How to Sanitize and Disinfect Surfaces in Childcare Environments
Childcare environments are notorious for spreading infections. Parents can teach children to wash their hands, cover coughs and sneezes (with a tissue or their elbows, not their hands), and keep hands out of their mouths and eyes to help prevent them from getting or spreading an infectious illness. (See, for example, this CDC cartoon video.) Unfortunately, these lessons cannot be taught to babies and very young toddlers.
Cleaning, Sanitizing, and Disinfecting
Childcare staff have the significant responsibility to appropriately clean, sanitize, and disinfect critical surfaces in their facility. It is important for staff to understand that cleaning, sanitizing, and disinfecting are separate and distinct tasks. The box below describes the differences among these tasks.
Cleaning removes germs, dirt, and impurities from surfaces or objects. Cleaning works by using soap (or detergent) and water to physically remove germs from surfaces. This process does not necessarily kill germs, but by removing them, it lowers their numbers and the risk of spreading infection.
Sanitizing lowers the number of germs on surfaces or objects to a safe level, as judged by public health standards or requirements.
Disinfecting kills germs on surfaces or objects. Disinfecting works by using chemicals to kill germs on surfaces or objects. This process does not necessarily clean dirty surfaces or remove germs, but by killing germs on a surface after cleaning, it can further lower the risk of spreading infection.
Based on: https://www.cdc.gov/flu/school/cleaning.htm
Not all items and surfaces in childcare environments require sanitizing and disinfecting. The National Association for the Education of Young Children provides a helpful Cleaning, Sanitizing, and Disinfecting Frequency Table. A sampling of information from the table indicates, for example, that:
- Machine washable cloth toys and dress-up clothes should be cleaned by laundering on a weekly basis
- Tables and highchair trays should be cleaned and then sanitized both before and after each use
- Changing tables should be cleaned and then disinfected after each use
- Diaper pails should be cleaned and then disinfected daily, at the end of the day
Getting the Job Done with Chlorine Bleach
One of the most popular and cost-effective products used for sanitizing and disinfecting surfaces in childcare environments is chlorine bleach. Regular strength chlorine bleach (approximately 6% strength) can be mixed with water in specific ratios to provide all the sanitizing and disinfecting power needed to help destroy pathogens on surfaces in childcare environments. Recognizing that some confusion exists among childcare providers on how to use chlorine bleach for sanitizing1 and disinfecting2 surfaces, we embarked on a multi-month project with the American Chemistry Council to develop simple, understandable directions for using this product.
The project is now complete, and the results are two freely downloadable “pictogram” posters. One poster addresses surfaces that should be sanitized (e.g., crib rails, toys and high chair trays), and the other addresses surfaces that should be disinfected (e.g., diaper-changing tables, toilets, bathroom sinks and diaper pails).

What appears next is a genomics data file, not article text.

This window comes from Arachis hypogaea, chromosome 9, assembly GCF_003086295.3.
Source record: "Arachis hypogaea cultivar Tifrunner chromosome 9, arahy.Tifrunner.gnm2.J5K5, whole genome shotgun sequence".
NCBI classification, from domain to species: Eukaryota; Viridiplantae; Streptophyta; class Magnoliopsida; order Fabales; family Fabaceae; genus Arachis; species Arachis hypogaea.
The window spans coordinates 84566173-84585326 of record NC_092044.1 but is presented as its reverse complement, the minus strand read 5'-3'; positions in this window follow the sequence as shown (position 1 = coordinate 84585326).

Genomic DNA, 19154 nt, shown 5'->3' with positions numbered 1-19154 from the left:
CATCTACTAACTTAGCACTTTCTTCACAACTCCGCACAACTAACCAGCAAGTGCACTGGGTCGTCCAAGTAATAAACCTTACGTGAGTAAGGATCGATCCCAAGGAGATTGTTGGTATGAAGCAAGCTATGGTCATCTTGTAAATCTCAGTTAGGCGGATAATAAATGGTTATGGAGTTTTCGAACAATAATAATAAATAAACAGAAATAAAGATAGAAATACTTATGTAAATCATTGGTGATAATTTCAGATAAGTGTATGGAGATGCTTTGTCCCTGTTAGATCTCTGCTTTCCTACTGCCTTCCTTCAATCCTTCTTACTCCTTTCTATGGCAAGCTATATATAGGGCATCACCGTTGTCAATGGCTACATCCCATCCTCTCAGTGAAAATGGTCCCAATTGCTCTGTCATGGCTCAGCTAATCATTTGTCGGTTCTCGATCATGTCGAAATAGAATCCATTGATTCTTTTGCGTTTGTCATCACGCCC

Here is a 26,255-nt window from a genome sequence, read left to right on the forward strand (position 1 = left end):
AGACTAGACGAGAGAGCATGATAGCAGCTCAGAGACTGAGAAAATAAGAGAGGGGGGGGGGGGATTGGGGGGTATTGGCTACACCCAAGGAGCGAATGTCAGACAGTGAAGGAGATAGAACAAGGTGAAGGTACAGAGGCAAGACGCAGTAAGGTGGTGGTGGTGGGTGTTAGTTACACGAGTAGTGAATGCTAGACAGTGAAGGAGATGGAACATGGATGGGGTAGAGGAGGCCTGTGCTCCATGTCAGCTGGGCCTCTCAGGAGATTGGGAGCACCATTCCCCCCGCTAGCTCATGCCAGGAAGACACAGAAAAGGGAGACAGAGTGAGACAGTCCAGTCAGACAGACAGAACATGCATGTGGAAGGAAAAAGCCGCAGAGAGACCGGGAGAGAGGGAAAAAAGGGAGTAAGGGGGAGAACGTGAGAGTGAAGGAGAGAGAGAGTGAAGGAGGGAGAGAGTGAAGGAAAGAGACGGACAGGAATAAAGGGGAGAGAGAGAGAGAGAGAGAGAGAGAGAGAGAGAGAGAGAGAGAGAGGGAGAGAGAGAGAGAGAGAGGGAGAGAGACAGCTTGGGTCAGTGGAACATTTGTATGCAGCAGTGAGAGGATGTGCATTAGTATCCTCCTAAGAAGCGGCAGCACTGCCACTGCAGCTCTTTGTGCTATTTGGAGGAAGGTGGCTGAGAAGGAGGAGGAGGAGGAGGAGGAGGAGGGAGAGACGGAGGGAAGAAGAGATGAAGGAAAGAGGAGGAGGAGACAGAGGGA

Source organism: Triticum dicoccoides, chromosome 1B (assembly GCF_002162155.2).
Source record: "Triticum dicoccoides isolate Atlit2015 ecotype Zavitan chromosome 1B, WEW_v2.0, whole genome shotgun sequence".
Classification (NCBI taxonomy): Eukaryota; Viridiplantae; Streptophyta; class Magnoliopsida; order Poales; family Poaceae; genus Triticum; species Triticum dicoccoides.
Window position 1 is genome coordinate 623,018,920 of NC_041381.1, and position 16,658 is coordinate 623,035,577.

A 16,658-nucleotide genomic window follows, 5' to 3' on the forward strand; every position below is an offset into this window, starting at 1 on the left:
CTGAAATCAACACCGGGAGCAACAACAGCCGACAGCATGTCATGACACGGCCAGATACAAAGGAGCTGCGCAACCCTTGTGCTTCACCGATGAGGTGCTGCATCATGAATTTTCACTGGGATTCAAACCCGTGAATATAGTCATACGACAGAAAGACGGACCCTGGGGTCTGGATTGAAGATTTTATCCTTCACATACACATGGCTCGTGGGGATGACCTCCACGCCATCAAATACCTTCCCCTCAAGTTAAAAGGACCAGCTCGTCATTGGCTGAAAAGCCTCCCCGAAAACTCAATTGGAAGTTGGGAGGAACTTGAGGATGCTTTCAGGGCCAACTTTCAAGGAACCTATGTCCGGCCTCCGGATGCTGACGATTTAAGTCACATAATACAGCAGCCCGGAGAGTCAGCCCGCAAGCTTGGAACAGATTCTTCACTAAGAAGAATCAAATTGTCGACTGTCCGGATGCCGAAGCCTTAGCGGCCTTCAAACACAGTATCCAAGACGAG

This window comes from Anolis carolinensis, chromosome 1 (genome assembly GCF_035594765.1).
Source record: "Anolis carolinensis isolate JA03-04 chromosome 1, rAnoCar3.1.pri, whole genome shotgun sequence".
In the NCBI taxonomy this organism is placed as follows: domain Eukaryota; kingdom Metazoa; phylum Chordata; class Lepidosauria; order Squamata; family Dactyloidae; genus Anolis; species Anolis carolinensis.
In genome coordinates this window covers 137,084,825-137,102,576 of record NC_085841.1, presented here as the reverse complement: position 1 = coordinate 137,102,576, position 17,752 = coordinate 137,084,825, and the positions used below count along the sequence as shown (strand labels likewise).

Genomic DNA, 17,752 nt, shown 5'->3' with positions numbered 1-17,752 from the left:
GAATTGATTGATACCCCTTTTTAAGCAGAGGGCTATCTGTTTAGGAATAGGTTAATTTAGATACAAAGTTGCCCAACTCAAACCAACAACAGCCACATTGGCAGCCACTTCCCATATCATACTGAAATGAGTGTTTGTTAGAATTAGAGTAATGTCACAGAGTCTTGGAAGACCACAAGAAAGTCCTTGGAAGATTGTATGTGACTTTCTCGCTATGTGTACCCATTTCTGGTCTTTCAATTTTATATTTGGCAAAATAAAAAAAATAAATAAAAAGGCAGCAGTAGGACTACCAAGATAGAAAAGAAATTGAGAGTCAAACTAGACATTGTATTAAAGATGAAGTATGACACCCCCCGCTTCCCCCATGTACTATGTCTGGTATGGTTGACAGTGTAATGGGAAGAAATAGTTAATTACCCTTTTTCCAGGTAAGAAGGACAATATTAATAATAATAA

Each poster provides specific directions on mixing an appropriate solution of chlorine bleach in water. To be as “language neutral” as possible, –pictograms were used – to illustrate each step, minimizing text to the extent possible, and maximizing images. The posters can be laminated and displayed in childcare settings to remind staff of proper procedures.
The posters reinforce the importance of:
- Cleaning a surface before sanitizing or disinfecting
- Using a new cloth or paper towel for each surface addressed
- Using chlorine test strips to ensure the correct chlorine concentration has been achieved
- Allowing the bleach solution to remain wet on a surface for an appropriate “contact time”
- Washing hands after sanitizing or disinfecting a surface.
According to ChildCare Aware of America, each week, over 11 million children younger than age five are in some kind of childcare arrangement in the U.S. It stands to reason that the sanitary condition of our childcare facilities is a significant factor in the healthy development of this precious population.
Please contribute to healthy childcare environments by sharing these poster resources with childcare facilities!
Linda F. Golodner is President Emeritus of the National Consumers League and Vice Chair of the Water Quality & Health Council. Kaitlin Greenberg and Francelli Lugo are epidemiologists at the City of Albuquerque Environmental Health Department. Christina Ortiz Gumina is a project coordinator at the National Environmental Health Association. Michele Samarya-Timm is a health educator and registered environmental health specialist at the Somerset County (NJ) Department of Health.
1For a sanitizing solution, we recommend adding 1 tablespoon of 6% chlorine bleach to 1 gallon of water.
2For a disinfecting solution, we recommend adding 2.5 tablespoons of 6% chlorine bleach to 1 gallon of water.